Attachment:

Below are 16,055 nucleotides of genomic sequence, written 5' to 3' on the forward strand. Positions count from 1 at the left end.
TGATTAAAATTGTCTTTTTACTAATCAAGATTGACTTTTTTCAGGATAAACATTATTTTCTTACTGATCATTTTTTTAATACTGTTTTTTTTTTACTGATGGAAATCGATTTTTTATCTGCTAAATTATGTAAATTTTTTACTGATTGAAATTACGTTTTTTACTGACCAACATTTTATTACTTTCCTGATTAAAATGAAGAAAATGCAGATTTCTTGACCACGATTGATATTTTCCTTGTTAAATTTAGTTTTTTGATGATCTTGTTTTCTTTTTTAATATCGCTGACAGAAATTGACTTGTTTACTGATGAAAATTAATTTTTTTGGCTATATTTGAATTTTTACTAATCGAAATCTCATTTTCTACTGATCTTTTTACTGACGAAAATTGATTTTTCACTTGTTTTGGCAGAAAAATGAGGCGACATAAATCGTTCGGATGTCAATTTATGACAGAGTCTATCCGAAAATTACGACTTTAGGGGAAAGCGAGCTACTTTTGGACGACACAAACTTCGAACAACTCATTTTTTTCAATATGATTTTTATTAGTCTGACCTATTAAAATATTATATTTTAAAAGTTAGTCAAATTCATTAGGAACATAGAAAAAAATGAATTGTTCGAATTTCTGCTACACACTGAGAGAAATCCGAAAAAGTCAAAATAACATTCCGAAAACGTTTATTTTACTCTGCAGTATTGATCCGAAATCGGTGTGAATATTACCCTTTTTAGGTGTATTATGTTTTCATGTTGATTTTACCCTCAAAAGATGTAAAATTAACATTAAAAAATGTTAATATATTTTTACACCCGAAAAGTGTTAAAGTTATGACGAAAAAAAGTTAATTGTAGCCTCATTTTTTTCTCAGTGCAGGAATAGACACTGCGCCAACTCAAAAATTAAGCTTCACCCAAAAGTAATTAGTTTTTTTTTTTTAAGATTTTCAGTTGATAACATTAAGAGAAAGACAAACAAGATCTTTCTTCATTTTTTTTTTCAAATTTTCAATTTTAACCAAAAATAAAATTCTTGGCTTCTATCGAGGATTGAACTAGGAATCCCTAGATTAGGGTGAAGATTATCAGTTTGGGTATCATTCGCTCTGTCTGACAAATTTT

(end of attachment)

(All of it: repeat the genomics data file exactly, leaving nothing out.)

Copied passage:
Below are 16,055 nucleotides of genomic sequence, written 5' to 3' on the forward strand. Positions count from 1 at the left end.
TGATTAAAATTGTCTTTTTACTAATCAAGATTGACTTTTTTCAGGATAAACATTATTTTCTTACTGATCATTTTTTTAATACTGTTTTTTTTTTACTGATGGAAATCGATTTTTTATCTGCTAAATTATGTAAATTTTTTACTGATTGAAATTACGTTTTTTACTGACCAACATTTTATTACTTTCCTGATTAAAATGAAGAAAATGCAGATTTCTTGACCACGATTGATATTTTCCTTGTTAAATTTAGTTTTTTGATGATCTTGTTTTCTTTTTTAATATCGCTGACAGAAATTGACTTGTTTACTGATGAAAATTAATTTTTTTGGCTATATTTGAATTTTTACTAATCGAAATCTCATTTTCTACTGATCTTTTTACTGACGAAAATTGATTTTTCACTTGTTTTGGCAGAAAAATGAGGCGACATAAATCGTTCGGATGTCAATTTATGACAGAGTCTATCCGAAAATTACGACTTTAGGGGAAAGCGAGCTACTTTTGGACGACACAAACTTCGAACAACTCATTTTTTTCAATATGATTTTTATTAGTCTGACCTATTAAAATATTATATTTTAAAAGTTAGTCAAATTCATTAGGAACATAGAAAAAAATGAATTGTTCGAATTTCTGCTACACACTGAGAGAAATCCGAAAAAGTCAAAATAACATTCCGAAAACGTTTATTTTACTCTGCAGTATTGATCCGAAATCGGTGTGAATATTACCCTTTTTAGGTGTATTATGTTTTCATGTTGATTTTACCCTCAAAAGATGTAAAATTAACATTAAAAAATGTTAATATATTTTTACACCCGAAAAGTGTTAAAGTTATGACGAAAAAAAGTTAATTGTAGCCTCATTTTTTTCTCAGTGCAGGAATAGACACTGCGCCAACTCAAAAATTAAGCTTCACCCAAAAGTAATTAGTTTTTTTTTTTTAAGATTTTCAGTTGATAACATTAAGAGAAAGACAAACAAGATCTTTCTTCATTTTTTTTTTCAAATTTTCAATTTTAACCAAAAATAAAATTCTTGGCTTCTATCGAGGATTGAACTAGGAATCCCTAGATTAGGGTGAAGATTATCAGTTTGGGTATCATTCGCTCTGTCTGACAAATTTT